The Art of Bonsai
We chat to South African bonsai expert Hester Duffett about selecting, maintaining and caring for bonsai trees, particularly in winter.
Whether grown from scratch or bought from a specialist, bonsai trees are miniature masterpieces, and caring for them correctly is an artform in of itself. This is why many people find the idea of owning a bonsai daunting, so we turned to the founder of Oyama Bonsai Kai club in Cape Town, Hester Duffett, for some guidance.
Duffett discovered the joy of bonsai in 1969, and began training under 'the mother of bonsai in South Africa' Becky Lucas before receiving further guidance from international bonsai masters John Yoshia Naka, Ben Oki, Harry Tomlinson and Deborah and Dorothy Koreshoff. With over 20 years' experience in growing and selling bonsai trees, who better to give us some bonsai basics than Duffett?
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Bonsai Expert Hester Duffett's Bonsai Basics
How and when did you start working with bonsai trees?
I visited a bonsai show at Kirstenbosch Botanical Gardens in Cape Town and was fascinated by the miniature trees. That was in December 1969. I bought a small oak bonsai tree for 25 cents. After that, I joined the first bonsai club in Cape Town, Becky Lucas' Bonsai Society of South Africa - and the rest is history.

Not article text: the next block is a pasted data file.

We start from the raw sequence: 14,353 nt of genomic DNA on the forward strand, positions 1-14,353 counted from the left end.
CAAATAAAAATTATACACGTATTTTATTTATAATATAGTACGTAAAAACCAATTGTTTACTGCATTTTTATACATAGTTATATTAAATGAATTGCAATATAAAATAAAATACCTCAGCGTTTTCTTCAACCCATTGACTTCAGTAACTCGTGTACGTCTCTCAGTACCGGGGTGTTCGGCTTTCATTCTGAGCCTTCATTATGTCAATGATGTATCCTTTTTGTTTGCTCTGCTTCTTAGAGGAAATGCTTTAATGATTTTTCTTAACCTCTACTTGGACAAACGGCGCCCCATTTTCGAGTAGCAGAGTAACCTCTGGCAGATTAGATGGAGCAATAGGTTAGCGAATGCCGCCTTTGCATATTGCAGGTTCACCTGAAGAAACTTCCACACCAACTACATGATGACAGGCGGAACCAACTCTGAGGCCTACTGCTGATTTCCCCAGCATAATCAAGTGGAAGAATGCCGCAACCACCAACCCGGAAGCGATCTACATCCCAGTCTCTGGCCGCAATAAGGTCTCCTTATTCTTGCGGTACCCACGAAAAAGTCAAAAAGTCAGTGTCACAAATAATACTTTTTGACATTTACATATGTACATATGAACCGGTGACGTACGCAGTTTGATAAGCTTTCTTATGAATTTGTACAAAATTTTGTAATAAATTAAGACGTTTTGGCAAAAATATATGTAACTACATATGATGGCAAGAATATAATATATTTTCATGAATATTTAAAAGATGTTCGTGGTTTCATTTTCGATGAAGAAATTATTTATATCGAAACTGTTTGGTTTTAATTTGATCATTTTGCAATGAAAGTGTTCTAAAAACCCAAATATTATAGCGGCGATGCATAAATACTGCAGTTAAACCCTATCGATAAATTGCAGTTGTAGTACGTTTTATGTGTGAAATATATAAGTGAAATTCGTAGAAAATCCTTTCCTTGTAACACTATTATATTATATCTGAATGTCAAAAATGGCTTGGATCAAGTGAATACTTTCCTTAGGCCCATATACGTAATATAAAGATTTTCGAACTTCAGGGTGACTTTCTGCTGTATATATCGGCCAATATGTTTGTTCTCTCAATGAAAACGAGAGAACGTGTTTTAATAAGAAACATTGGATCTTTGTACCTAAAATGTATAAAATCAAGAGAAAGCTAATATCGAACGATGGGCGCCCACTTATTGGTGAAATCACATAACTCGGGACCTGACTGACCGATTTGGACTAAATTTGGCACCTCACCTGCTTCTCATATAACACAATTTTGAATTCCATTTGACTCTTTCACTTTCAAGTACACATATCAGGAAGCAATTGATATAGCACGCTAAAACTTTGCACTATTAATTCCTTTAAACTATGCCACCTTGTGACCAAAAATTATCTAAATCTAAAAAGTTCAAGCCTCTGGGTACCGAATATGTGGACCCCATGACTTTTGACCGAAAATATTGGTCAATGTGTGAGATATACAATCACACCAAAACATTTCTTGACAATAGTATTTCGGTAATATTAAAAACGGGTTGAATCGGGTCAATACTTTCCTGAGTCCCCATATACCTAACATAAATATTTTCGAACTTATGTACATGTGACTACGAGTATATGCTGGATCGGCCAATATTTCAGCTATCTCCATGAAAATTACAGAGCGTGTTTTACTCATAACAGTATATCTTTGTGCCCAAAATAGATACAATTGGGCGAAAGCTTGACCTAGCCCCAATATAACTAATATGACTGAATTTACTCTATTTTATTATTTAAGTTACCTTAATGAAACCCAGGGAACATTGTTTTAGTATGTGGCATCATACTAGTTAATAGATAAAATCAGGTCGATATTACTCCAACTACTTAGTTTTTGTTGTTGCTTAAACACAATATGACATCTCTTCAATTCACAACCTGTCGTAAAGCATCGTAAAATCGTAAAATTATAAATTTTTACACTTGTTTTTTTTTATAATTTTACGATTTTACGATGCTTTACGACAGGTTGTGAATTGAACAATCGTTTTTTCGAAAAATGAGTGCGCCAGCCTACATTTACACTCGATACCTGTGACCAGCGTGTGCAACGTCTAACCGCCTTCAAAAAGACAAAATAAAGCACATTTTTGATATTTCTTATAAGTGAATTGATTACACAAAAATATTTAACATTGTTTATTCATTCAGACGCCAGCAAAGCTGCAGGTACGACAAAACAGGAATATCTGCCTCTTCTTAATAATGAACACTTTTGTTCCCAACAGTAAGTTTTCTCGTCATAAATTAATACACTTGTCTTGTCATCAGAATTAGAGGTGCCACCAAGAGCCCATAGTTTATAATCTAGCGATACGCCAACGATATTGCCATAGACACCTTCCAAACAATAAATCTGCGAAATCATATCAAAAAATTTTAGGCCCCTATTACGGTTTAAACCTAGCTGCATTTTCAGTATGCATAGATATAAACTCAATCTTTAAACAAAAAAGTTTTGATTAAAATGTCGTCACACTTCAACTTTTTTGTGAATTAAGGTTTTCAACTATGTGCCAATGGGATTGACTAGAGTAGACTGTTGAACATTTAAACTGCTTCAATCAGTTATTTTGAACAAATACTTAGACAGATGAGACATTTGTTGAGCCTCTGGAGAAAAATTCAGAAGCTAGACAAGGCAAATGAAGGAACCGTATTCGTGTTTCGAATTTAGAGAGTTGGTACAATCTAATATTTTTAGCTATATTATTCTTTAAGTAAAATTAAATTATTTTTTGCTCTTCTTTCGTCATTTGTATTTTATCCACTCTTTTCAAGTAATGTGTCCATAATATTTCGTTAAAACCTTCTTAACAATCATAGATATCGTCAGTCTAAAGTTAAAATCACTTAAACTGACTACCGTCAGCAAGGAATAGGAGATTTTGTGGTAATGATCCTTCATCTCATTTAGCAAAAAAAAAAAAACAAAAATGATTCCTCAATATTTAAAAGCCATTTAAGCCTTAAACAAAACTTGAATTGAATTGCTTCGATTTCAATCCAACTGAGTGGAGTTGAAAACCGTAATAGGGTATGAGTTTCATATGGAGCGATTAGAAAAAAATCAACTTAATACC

Taking care of bonsai trees can be tricky. What are your three top tips when it comes to maintaining a bonsai tree during winter?
Be aware of positioning, watering (even if it's during the rainy season) and pruning. Deciduous bonsai trees need to be pruned back.
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Where is the best place to grow a bonsai tree?
Outdoors. Bonsai trees need early morning or late afternoon sun. They also need to be sheltered from harsh winds. You need to think of it as a tree, not as a pot plant. Place it on your stoep, balcony or under shade netting for the best results.
When buying a bonsai tree, how can you tell whether it is in good condition or not?
The leaves should be green and healthy, and you should be able to see the start of new growth.
How big of a role does the design and shape of the bonsai tree play in its value and sustainability?
Art and design are very important when it comes to bonsai. There are a variety of styles and it's up to you to choose one that will suit a specific tree. Horticultural techniques are integral in the sustainability of bonsai trees. Pruning, trimming, wiring, as well as the cutting and reducing of the root ball will promote healthy growth and increase the value of the tree.